Why is the free pharmacy that services the U.S Congress “routinely filling prescriptions for drugs that treat Alzheimer’s disease”?


By Nick Tomboulides


By Nick Tomboulides  |  USTL

This November marks 40 years since President Richard Nixon stood in front of America and said “people have got to know if their president is a crook.”

Of course, Nixon was knee-deep in his own muck. But he was also making a great point: Don’t Americans deserve to know any fact about our politicians that would keep them from doing the job they were elected to do?

They could be compromised by corruption, sure. But it could also be something outside of their control, like aging and the onset of mental incapacity. While these are sensitive topics, we’d be doing a disservice to democracy by not discussing them. People have got to know if their politicians are well.

In early October, we learned that many members of Congress get prescriptions hand-delivered by Grubb’s Pharmacy, the oldest dispensary in town.

A cool perk that nobody else in America has? That’s par for the course in Washington. But there’s more to the story and it should alarm every American. Mike Kim, the owner of Grubb’s, told STAT News that he is routinely filling prescriptions for drugs that treat Alzheimer’s disease. For members of Congress!

If pharmacists are shipping Alzheimer’s medication to Capitol Hill, then some number of congressmen are medically unqualified to hold office. And we don’t know which ones or how many. They could be back-benchers or they could be sitting at the upper tiers of leadership, making decisions of global significance. Since one’s rank in Congress is based mostly on seniority, the oldest members have the most power. Terrifying.

“At first it’s cool, and then you realize, I’m filling some drugs that are for some pretty serious health problems as well. And these are the people that are running the country,” Kim, the pharmacist, said. “It makes you kind of sit back and say, ‘Wow, they’re making the highest laws of the land and they might not even remember what happened yesterday.’”

According to Kevin King of Quorum Analytics, the 115th Congress (2017-2018) is among the oldest in history, with the average age of a representative at 57 and the average age of a senator at 61 — up from 49 and 57 respectively in 1981.

King reports that there are 44 congressional districts in which the age of the representative is more than double the median age of his or her constituents.

On the Senate side, 18 of the 33 senators running for re-election in 2018 will be 65 or older. Several of them — Diane Feinstein, Orrin Hatch and Bill Nelson — will be well into their 80s by the time they spend another six years in office.

David Laibson, a behavioral economist at Harvard University, reports that about half of all octogenarians cannot make major financial decisions due to dementia and other cognitive impairments. There are 19 octogenarians in Congress.

Obviously, these trends don’t necessarily mean Congress has a problem. Many people experience little-to-no loss in mental sharpness as they age. But there have been enough red flags lately to merit concern.

When Senator John McCain (R-AZ), 81, questioned ex-FBI Director James Comey at a hearing in June, McCain appeared confused and disconnected from reality. McCain stumbled on his words, mixed up two separate investigations and at times referred to the ex-FBI Director as “President Comey.”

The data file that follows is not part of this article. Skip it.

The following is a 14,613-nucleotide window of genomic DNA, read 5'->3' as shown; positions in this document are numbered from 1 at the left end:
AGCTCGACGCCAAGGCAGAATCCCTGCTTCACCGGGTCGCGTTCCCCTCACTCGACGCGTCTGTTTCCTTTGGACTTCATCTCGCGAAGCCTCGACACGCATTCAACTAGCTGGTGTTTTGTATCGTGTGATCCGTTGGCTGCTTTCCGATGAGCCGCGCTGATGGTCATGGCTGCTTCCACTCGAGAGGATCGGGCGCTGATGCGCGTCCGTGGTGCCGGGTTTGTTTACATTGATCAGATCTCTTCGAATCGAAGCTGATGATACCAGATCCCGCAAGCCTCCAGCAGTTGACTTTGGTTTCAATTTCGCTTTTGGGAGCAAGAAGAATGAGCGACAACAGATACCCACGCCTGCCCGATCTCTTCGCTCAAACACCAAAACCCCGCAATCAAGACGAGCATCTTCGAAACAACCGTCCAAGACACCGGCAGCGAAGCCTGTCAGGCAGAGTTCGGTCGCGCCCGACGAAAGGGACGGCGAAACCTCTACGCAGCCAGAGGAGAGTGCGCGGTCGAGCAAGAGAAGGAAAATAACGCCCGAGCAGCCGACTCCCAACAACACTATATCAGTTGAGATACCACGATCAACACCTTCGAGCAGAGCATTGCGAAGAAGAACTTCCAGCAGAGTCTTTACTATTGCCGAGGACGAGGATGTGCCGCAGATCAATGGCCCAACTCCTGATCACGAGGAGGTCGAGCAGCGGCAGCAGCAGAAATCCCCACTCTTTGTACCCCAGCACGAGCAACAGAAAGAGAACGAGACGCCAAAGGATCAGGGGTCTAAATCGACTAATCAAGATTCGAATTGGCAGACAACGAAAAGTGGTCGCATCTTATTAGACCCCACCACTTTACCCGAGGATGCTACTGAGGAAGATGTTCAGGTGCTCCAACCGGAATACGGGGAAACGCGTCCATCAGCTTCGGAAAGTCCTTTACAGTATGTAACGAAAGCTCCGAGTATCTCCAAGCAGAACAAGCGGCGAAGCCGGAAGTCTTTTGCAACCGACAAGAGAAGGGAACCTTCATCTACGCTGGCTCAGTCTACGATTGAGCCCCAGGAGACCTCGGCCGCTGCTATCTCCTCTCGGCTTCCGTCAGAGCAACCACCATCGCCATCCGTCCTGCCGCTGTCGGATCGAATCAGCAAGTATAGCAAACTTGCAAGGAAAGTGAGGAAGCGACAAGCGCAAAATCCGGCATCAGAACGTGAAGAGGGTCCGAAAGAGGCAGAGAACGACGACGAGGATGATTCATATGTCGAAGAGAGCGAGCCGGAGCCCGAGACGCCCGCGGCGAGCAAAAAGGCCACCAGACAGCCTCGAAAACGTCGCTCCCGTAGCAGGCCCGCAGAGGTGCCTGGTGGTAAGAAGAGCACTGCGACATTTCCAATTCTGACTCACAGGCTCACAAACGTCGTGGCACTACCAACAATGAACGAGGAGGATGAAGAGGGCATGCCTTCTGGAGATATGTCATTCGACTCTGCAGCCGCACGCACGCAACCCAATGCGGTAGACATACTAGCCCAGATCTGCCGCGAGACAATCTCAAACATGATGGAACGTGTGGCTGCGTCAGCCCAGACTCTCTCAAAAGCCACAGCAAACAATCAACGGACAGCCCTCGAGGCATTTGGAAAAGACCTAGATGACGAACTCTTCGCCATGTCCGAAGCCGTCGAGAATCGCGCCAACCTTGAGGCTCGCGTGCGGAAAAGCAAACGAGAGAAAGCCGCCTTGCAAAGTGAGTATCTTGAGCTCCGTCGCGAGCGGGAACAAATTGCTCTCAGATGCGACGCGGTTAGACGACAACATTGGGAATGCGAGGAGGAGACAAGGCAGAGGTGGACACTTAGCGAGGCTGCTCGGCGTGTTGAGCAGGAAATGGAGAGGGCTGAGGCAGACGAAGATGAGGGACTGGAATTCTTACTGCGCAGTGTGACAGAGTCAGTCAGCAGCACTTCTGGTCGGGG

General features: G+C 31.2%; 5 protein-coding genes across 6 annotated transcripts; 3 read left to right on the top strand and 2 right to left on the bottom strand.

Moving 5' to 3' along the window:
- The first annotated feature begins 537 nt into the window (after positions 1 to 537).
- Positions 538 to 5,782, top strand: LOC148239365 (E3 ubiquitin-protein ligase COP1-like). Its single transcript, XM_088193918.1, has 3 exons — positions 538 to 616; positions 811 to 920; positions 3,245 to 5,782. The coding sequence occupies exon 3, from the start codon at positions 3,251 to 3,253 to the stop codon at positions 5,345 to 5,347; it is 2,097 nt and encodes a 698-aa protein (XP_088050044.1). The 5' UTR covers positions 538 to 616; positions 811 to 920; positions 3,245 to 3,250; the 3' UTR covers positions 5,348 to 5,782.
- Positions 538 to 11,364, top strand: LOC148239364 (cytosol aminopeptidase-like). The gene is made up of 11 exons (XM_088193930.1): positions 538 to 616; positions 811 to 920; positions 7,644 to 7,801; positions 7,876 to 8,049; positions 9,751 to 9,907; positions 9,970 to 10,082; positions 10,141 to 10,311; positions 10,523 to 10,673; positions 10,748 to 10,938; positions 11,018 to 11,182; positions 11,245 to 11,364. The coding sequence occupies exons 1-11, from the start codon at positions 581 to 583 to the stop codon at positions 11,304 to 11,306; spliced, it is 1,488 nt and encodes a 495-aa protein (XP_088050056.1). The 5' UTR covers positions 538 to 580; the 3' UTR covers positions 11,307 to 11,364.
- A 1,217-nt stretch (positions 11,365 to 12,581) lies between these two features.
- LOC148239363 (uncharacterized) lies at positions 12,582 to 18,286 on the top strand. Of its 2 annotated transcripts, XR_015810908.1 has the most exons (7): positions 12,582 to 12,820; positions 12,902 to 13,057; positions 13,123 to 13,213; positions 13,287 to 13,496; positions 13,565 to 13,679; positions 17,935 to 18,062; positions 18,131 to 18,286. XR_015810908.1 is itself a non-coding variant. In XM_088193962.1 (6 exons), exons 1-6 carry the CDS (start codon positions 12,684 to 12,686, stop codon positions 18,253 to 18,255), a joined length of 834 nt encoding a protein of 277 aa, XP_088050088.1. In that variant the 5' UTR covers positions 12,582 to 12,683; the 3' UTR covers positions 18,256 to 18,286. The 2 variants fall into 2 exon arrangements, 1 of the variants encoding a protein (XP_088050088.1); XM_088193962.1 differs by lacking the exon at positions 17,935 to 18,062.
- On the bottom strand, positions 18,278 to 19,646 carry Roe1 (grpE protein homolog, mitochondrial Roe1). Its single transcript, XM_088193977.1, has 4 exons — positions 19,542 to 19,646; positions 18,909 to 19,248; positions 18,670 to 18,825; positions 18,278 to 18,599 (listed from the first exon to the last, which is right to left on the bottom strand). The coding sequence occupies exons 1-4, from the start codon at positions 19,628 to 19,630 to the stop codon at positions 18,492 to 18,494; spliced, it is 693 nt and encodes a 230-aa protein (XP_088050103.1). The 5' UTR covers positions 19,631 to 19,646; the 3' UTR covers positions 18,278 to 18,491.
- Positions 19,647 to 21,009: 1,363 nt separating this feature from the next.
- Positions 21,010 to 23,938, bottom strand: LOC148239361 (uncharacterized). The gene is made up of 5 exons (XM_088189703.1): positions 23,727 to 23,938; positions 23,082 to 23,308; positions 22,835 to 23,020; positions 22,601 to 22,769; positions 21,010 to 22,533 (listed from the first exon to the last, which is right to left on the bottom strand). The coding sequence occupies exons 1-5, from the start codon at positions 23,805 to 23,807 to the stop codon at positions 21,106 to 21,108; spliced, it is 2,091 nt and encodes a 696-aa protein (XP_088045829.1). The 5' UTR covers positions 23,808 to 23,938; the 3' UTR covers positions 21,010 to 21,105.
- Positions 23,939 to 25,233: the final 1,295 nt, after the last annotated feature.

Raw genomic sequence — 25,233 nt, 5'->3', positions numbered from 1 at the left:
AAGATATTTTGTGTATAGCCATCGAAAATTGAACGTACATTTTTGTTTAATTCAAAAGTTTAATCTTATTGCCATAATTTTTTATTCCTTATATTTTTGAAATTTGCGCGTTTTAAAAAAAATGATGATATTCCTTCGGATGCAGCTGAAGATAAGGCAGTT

Six weeks later, McCain announced that he had been diagnosed with an incurable brain tumor.
Last week, the health of McCain’s colleague Thad Cochran (R-MS), 79, also came under scrutiny. Reporter John Bresnahan of POLITICO documented that Cochran “appeared frail and at times disoriented” during their hallway interview. Cochran “at one point needed a staffer to remind him where the Senate chamber is located,” despite having served in that chamber for the last 40 years.

After locating the chamber, Cochran cast the wrong vote on a bill and had to correct himself after an aide pointed out the error.

New research suggests that the relationship between power and mental decay could be even worse than scientists had imagined. Not only are people with brain damage finding their way into powerful posts; but the evidence shows that power might also CAUSE brain damage.

“Subjects under the influence of power,” according to Dacher Keltner, a University of California, Berkeley professor, ”acted as if they had suffered a traumatic brain injury—becoming more impulsive, less risk-aware, and, crucially, less adept at seeing things from other people’s point of view.”

Perhaps that’s why 33 states have mandatory retirement ages for judges and 36 states impose term limits on their governors. It’s not realistic to expect unwell politicians to come clean with the public and step down. Nor will their coworkers, who depend on those members for support, feel inclined to go out in public and say their friends are sick.

A better solution is changing the basic rules of the game to ensure members are unlikely to lose their marbles on the job, and if it happens — to ensure the problem cannot continue for decades. The only way to accomplish that is through congressional term limits.

President Harry Truman, in the aftermath of World War II, sent a handwritten note to Congress demanding the passage of term limits. “We’d help to cure seniority and senility, both terrible legislative diseases,” Truman wrote. “The appropriations committees of the House and Senate are aged and decrepit men, who if they think at all…backward thinking.”

Truman’s words are a prophetic description of today’s Congress, where the chairman of the Senate appropriations committee briefly forgot last week that he was even on the committee at all. That chairman is Thad Cochran.


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